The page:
After hitting several islands in the Caribbean, Storm Elsa began to hit Cuba this Sunday, a punishment that will last almost two days before continuing its course towards Florida, in the southeastern United States.
“The bands of cloudy, with showers and rains, associated with the circulation of tropical storm Elsa, have begun to cover the eastern region of Cuba,” the Institute of Meteorology (Insmet) reported at 09:00 local time (13:00 GMT).
At that time, Elsa was 216 km southeast of Cabo Cruz, in the eastern province of Granma, the first point in Cuban territory that she must touch and then continue by sea.
“Rainfall will be strong and intense in some locations, mainly in mountainous areas and on the southern coast,” Insmet said, detailing that the storm is now moving at 20 km/h with winds of 100 km/h.
The Civil Defense decreed a “cyclonic alarm” for 11 of the 15 Cuban provinces, where for several days work has been carried out in anticipation of the damage that the meteor may cause.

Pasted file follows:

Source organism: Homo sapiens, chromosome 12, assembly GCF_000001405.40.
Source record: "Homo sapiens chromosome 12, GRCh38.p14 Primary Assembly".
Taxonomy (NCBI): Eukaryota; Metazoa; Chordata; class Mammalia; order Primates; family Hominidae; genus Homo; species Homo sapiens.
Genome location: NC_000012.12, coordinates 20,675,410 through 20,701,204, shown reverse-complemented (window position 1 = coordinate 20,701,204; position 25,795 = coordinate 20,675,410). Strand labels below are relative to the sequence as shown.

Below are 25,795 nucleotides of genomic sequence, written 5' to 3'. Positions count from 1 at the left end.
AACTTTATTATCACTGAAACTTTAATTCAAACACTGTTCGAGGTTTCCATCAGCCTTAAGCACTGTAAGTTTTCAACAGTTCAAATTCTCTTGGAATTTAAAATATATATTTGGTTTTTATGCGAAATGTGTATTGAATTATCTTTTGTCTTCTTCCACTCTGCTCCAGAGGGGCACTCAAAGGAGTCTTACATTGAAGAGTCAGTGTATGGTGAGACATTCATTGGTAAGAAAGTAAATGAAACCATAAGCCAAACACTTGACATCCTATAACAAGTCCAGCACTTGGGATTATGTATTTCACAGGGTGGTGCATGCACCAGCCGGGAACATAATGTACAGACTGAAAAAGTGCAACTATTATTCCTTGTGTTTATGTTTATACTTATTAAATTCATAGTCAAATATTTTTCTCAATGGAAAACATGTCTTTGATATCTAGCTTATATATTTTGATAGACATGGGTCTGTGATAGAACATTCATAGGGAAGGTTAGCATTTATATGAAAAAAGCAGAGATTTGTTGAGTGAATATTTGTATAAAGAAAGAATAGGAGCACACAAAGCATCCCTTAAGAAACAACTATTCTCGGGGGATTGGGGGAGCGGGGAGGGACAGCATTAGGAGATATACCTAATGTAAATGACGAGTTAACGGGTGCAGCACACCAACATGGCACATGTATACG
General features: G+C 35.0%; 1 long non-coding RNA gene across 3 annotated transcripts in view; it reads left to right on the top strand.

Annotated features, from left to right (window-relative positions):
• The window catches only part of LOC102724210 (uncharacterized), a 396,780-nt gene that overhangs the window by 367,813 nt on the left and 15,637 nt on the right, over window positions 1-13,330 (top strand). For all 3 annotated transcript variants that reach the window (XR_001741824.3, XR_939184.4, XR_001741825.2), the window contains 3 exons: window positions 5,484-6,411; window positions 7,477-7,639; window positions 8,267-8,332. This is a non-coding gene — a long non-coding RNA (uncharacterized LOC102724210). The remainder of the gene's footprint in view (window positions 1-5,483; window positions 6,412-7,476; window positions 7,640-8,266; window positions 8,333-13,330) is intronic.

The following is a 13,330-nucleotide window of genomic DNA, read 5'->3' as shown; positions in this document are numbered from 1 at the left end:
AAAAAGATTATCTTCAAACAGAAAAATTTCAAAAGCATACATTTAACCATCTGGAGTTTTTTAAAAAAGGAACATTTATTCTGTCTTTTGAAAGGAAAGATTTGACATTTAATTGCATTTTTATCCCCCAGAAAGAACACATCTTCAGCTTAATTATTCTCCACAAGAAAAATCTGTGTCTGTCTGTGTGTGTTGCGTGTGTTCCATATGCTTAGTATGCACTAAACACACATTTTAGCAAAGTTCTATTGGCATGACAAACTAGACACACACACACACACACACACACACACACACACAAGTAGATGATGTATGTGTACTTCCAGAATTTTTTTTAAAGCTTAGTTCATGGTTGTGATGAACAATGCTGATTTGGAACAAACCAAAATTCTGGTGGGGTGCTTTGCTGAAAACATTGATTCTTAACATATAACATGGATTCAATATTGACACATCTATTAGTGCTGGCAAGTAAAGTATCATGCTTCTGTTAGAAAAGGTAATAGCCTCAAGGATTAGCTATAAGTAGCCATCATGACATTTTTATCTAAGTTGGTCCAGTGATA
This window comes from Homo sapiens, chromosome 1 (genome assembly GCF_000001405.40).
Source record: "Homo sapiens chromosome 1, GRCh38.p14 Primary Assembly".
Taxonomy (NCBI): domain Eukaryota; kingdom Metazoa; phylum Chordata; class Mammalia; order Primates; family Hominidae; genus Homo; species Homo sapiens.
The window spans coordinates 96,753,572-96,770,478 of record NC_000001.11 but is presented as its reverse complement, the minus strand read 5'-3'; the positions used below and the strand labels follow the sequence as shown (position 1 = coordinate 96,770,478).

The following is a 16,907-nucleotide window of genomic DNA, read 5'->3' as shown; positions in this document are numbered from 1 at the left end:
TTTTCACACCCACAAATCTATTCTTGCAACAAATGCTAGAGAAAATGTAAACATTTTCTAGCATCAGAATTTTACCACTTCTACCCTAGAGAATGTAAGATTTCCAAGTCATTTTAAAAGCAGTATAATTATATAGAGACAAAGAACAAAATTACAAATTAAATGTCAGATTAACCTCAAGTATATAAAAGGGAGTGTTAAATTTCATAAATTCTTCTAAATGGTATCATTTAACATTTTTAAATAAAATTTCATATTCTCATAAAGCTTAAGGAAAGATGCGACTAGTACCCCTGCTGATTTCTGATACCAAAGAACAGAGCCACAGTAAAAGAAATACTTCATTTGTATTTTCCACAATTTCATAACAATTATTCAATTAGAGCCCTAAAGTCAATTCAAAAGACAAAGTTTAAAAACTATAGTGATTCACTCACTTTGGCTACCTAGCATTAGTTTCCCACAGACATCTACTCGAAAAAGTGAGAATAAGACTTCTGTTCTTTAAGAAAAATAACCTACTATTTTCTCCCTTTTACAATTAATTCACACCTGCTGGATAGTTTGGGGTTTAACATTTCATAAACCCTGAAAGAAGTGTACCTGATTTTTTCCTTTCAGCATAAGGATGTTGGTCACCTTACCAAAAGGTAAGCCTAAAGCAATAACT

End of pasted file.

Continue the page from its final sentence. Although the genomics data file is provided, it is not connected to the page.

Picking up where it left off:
Elsa arrives at the most complicated moment of the covid-19 pandemic, when the Caribbean island of 11.2 million inhabitants reported this Sunday the record number of 3,519 cases in one day, which accumulates 204,247 cases in 15 months and 14 deaths, bringing the total to 1,351, as of March 2020.
This will be the third cyclone that Cuba will face during the pandemic. Last November it was hit by storm Eta and in August 2020 by Hurricane Laura, without major damage in both cases.
This was not the case in September 2017, when Hurricane Irma affected 13 Cuban provinces for 72 hours and left 10 dead in addition to 158,000 affected homes and 14,000 building collapses.
According to coincident forecasts, Elsa will skirt the south coast this Sunday to “approach the center of Cuba tonight. By Monday, Elsa is expected to move through central and western Cuba and head towards the Straits of Florida.” Noted the US Hurricane Center in the morning.
“A gradual weakening is forecast to occur tonight and Monday as Elsa moves through Cuba. After Elsa emerges over the Straits of Florida and southeast of the Gulf of Mexico, some slight strengthening is possible,” he added.
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